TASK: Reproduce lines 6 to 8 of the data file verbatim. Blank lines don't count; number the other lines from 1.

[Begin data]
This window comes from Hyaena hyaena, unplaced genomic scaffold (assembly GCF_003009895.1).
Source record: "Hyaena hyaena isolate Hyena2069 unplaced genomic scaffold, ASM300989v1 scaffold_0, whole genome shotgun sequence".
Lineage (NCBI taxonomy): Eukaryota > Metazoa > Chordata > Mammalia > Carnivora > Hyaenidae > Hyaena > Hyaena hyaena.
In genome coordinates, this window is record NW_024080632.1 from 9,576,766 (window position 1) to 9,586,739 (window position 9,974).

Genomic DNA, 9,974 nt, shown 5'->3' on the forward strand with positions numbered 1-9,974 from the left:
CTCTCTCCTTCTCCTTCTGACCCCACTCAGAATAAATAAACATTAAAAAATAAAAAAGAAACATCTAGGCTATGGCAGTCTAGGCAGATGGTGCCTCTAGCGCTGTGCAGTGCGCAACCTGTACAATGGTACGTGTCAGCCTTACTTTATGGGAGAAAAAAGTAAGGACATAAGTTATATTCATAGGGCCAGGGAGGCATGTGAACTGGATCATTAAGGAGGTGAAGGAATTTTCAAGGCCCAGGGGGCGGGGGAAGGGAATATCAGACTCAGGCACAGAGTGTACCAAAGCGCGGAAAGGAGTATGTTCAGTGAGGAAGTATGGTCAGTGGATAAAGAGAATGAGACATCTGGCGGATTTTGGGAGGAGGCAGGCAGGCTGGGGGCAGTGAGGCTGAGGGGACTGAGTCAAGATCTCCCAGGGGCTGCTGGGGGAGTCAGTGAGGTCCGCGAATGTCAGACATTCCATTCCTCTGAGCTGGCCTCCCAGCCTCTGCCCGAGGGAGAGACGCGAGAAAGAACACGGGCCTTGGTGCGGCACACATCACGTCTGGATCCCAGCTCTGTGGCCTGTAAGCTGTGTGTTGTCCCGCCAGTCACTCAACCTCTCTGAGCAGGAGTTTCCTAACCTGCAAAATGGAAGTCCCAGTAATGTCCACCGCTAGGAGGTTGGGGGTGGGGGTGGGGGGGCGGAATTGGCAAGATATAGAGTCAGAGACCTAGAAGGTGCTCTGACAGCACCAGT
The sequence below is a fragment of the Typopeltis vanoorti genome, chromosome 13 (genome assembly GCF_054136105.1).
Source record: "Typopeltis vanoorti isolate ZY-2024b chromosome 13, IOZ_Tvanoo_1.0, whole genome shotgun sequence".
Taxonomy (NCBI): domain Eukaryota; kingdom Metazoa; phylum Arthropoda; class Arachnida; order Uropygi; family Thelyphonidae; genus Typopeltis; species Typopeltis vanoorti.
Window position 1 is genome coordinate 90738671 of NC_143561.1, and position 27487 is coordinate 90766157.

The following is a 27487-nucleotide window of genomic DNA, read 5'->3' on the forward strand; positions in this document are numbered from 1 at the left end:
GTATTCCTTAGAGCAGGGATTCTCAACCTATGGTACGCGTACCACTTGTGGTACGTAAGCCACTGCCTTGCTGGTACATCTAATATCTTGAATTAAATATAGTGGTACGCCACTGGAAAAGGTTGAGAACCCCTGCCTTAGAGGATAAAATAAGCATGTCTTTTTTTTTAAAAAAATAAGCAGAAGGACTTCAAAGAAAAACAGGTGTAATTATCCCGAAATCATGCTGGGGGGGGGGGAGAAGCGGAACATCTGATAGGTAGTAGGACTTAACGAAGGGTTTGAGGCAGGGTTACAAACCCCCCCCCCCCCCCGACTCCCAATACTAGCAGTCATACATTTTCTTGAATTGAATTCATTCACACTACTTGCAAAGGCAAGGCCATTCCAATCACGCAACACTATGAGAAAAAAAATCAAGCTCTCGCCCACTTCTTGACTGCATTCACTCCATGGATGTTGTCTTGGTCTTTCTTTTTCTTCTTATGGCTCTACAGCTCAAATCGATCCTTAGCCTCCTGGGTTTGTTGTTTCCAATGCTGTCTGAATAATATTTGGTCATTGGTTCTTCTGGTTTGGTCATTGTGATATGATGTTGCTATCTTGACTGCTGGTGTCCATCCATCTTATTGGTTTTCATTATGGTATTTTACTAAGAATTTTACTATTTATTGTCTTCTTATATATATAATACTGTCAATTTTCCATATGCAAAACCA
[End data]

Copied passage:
CTCTCTCCTTCTCCTTCTGACCCCACTCAGAATAAATAAACATTAAAAAATAAAAAAGAAACATCTAGGCTATGGCAGTCTAGGCAGATGGTGCCTCTAGCGCTGTGCAGTGCGCAACCTGTACAATGGTACGTGTCAGCCTTACTTTATGGGAGAAAAAAGTAAGGACATAAGTTATATTCATAGGGCCAGGGAGGCATGTGAACTGGATCATTAAGGAGGTGAAGGAATTTTCAAGGCCCAGGGGGCGGGGGAAGGGAATATCAGACTCAGGCACAGAGTGTACCAAAGCGCGGAAAGGAGTATGTTCAGTGAGGAAGTATGGTCAGTGGATAAAGAGAATGAGACATCTGGCGGATTTTGGGAGGAGGCAGGCAGGCTGGGGGCAGTGAGGCTGAGGGGACTGAGTCAAGATCTCCCAGGGGCTGCTGGGGGAGTCAGTGAGGTCCGCGAATGTCAGACATTCCATTCCTCTGAGCTGGCCTCCCAGCCTCTGCCCGAGGGAGAGACGCGAGAAAGAACACGGGCCTTGGTGCGGCACACATCACGTCTGGATCCCAGCTCTGTGGCCTGTAAGCTGTGTGTTGTCCCGCCAGTCACTCAACCTCTCTGAGCAGGAGTTTCCTAACCTGCAAAATGGAAGTCCCAGTAATGTCCACCGCTAGGAGGTTGGGGGTGGGGGTGGGGGGGCGGAATTGGCAAGATATAGAGTCAGAGACCTAGAAGGTGCTCTGACAGCACCAGT
The sequence below is a fragment of the Typopeltis vanoorti genome, chromosome 13 (genome assembly GCF_054136105.1).
Source record: "Typopeltis vanoorti isolate ZY-2024b chromosome 13, IOZ_Tvanoo_1.0, whole genome shotgun sequence".